The most composed articulation of the spatial model was presented by Moss and Young (1960), who stated that "the presence… of supraorbital ridges is only the reflection of the spatial relationship between two functionally unrelated cephalic components, the orbit and the brain" (Moss and Young, 1960, p282). They proposed (as first articulated by Biegert in1957) that during infancy the neurocranium extensively overlaps the orbit, a condition that prohibits brow ridge development. As the splanchocranium grows, however, the orbits begin to advance, thus causing the anterior displacement of the face relative to the brain. Brow ridges then form as a result of this separation.
To put it simply, the Spatial model proposes that supraorbital torus development can be best explained in terms of the disparity between the anterior position of the orbital component relative the neurocranium.
Research done on this model has largely been based on earlier work of Endo (1965, 1966, 1970, and 1973). By applying pressure similar to the type associated with chewing, he carried out an analysis of the structural function of the supraorbital region on dry human and gorilla skulls. His findings indicated that the face acts as a pillar that carries and disperses tension caused by the forces produced during mastication. Russell (1982, 1985) and Oyen et al. (1979a) elaborated on this idea, suggesting that amplified facial projection necessitates the application of enhanced force to the anterior dentition in order to generate the same bite power that individuals with a dorsal deflection of the facial skull exert. In more prognathic individuals, this increased pressure triggers bone deposition to reinforce the brow ridges, until equilibrium is reached.
In their 1979(a) publication, Oyen et al. conducted a cross-section study of Papio anubis in order to ascertain the relationship between palate length, incisor load and Masseter lever efficiency, relative to torus enlargement. Indications found of osteoblastic deposition in the glabella were used as evidence for supraorbital enlargement. Oyen et al.’s data suggested that more prognathic individuals experienced a decrease in load/lever efficiency. This transmits tension via the frontal process of the maxilla to the supraorbital region, resulting in a contemporary reinforcement of this structure. This was also correlated to periods of tooth eruption.
In a later series of papers, Russell (1985, 1986a, and 1986b) developed aspects of this mode further. Employing an adult Australian sample, she tested the association between brow ridge formation and anterior dental loading, via the craniofacial angle (prosthion-nasion-metopion), maxilla breadth, and discontinuities in food preparation such as those observed between different age groups. Finding strong support for the first two criteria, she concluded that the supraorbital complex is formed as a result of increased tension due to the widening of the maxilla, thought to be positively correlated with the size of the messeter muscle, as well as with the improper orientation of bone in the superior orbital region.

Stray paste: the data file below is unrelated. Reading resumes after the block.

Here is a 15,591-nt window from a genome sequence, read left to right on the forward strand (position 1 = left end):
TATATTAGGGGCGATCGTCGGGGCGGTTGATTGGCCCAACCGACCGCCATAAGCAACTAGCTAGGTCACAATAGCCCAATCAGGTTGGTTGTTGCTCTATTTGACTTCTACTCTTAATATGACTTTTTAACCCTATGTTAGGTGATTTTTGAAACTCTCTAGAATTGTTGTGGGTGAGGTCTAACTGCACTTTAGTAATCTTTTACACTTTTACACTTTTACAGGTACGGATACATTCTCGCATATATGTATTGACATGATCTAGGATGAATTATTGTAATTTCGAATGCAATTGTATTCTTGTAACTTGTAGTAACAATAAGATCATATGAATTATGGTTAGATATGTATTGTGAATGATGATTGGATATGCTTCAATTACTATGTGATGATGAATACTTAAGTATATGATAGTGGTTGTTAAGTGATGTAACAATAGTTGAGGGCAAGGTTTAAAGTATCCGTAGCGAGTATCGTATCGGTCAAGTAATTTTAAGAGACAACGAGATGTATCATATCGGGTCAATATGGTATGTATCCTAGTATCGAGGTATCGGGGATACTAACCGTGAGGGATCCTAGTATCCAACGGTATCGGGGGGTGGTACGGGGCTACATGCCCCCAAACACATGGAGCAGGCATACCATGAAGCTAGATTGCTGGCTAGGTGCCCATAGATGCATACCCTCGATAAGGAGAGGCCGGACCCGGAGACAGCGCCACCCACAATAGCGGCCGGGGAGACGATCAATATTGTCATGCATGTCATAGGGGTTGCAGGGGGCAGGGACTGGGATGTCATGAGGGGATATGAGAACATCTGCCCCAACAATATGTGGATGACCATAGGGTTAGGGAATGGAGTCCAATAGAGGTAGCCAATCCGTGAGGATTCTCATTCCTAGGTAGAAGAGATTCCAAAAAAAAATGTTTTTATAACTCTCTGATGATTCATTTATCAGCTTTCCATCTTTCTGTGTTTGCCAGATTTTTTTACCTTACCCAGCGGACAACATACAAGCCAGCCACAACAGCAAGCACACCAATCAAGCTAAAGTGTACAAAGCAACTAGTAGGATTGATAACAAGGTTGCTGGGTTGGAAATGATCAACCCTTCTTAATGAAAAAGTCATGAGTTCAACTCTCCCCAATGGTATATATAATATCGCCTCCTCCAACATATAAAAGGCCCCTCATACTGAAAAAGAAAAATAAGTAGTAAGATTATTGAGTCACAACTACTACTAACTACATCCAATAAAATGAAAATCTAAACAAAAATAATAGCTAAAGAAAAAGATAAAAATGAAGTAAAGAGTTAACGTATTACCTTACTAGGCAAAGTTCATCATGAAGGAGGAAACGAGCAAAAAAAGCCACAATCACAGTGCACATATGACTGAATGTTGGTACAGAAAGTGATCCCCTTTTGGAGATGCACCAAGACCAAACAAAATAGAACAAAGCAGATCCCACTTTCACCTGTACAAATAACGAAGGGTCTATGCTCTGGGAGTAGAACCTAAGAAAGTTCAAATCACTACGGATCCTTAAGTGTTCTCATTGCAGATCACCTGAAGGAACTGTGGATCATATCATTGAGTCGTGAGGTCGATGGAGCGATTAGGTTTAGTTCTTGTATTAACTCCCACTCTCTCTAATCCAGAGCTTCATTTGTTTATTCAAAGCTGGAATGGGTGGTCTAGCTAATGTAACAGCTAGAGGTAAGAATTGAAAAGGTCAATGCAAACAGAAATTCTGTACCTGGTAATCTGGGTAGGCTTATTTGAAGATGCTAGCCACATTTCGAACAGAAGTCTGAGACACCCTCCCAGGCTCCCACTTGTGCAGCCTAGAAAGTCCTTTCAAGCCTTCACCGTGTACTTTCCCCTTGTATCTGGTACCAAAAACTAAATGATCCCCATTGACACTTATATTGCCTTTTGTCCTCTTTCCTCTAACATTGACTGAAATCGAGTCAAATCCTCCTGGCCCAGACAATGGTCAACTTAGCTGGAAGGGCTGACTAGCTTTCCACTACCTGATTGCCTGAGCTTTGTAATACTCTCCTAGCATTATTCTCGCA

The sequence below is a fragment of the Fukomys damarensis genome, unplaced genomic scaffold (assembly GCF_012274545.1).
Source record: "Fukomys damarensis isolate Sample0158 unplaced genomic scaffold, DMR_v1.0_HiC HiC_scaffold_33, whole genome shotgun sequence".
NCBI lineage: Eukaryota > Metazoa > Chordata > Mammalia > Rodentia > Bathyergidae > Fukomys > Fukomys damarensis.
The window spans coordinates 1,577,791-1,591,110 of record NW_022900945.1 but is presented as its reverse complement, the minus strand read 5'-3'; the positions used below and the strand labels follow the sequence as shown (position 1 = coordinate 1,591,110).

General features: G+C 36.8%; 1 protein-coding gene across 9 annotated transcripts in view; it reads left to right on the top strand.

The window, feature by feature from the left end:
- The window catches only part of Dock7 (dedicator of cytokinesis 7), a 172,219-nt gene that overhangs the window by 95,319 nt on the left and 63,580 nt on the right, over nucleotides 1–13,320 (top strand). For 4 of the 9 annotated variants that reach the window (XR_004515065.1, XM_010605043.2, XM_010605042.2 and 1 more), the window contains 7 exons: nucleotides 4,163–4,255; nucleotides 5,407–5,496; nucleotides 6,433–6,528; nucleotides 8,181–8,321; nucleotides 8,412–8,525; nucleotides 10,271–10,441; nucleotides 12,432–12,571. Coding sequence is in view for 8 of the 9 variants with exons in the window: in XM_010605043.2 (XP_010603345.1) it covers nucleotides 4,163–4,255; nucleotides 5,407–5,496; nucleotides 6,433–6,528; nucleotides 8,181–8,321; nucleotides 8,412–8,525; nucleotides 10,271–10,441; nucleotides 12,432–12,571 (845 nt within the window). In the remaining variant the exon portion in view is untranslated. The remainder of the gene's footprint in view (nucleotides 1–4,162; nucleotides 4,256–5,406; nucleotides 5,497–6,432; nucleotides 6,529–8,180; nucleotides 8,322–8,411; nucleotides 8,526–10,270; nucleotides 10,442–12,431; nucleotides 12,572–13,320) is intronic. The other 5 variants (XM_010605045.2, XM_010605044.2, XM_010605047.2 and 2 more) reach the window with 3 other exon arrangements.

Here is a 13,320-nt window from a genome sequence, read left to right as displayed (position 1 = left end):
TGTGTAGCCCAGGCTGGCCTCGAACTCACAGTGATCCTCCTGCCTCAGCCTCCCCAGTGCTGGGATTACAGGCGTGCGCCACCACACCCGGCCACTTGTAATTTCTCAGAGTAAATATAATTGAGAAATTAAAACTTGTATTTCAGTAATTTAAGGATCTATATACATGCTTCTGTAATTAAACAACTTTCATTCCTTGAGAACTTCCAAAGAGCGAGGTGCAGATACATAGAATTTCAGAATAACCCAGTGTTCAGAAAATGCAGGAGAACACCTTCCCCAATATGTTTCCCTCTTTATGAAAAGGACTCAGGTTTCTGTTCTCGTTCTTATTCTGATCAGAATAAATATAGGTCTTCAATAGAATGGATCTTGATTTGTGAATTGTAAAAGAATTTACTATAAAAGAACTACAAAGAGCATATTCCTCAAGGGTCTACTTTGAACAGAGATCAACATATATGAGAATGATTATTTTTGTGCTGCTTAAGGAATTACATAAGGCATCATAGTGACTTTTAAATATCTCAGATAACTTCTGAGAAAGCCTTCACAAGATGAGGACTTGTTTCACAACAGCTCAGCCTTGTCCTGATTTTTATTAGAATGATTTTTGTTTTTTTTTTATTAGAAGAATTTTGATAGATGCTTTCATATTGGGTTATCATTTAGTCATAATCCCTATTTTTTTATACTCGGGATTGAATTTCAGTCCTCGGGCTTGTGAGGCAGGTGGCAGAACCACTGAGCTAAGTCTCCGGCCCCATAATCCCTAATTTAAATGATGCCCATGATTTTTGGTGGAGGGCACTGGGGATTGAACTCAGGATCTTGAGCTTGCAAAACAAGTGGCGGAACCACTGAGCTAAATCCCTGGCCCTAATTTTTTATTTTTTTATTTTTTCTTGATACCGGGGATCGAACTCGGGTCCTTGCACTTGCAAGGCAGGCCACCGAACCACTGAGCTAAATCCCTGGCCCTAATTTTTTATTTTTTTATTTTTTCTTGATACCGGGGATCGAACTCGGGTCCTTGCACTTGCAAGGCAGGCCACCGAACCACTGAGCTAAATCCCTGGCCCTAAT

In short, the bio-mechanical model predicts that morphological variation in torus size is the direct product of differential tension caused by mastication, as indicated by an increase in load/lever ratio and broad craniofacial angle (Oyen and Russell, 1984, p. 368-369).
|This article needs additional citations for verification. (September 2008)|
- For some basic English definitions refer to the American Heritage Dictionary online under supraorbital and torus. Webster's Third New International Dictionary also does not make the distinction.
- Sollas, W.J.. "The Taungs Skull.". Nature 115: 908–9.
- Wilkenson, Caroline. Forensic Facial Reconstruction. Cambridge University Press. 2004. ISBN 0521820030[page needed]
- Montagu, A. (1989). Growing Young. Bergin & Garvey: CT.
- Lahr, M. M. (1995), Patterns of modern human diversification: Implications for Amerindian origins. American Journal of Physical Anthropology, 38: 163–198. doi:10.1002/ajpa.1330380609
- Arnold Henry Savage Landor (1970). Alone with the hairy Ainu: or, 3.800 miles on a pack saddle in Yezo and a cruise to the Kurile islands
- Endo, B (1965). "Distribution of stress and strain produced in the human face by masticatory forces". Journal of the Anthropological Society of Nippon 73 (4): 123–36. doi:10.1537/ase1911.73.123.
- Endo, B (1970). "Analysis of stresses around the orbit due to masseter and temporalis muscles respectively". Journal of the Anthropological Society of Nippon 78 (4): 251–66. doi:10.1537/ase1911.78.251.
- Endo, B (1973). "Stress analysis of the gorilla face". Primates 14: 37–45.
- Russell, Mary Doria (June 1985). "The Supraorbital Torus: 'A Most Remarkable Peculiarity'". Current Anthropology 26 (3): 337–360. doi:10.1086/203279.
- Oyen, Ordean J.; Rice, Robert W.; Cannon, M. Samuel (July 1970). "Browridge structure and function in extant primates and Neanderthals". American Journal of Physical Anthropology 51 (1): 83–95. doi:10.1002/ajpa.1330510111.
- The Frontal Bone, California State University at Chico site.
- ARCUS SUPERCILIARIS, Webster's Online Dictionary.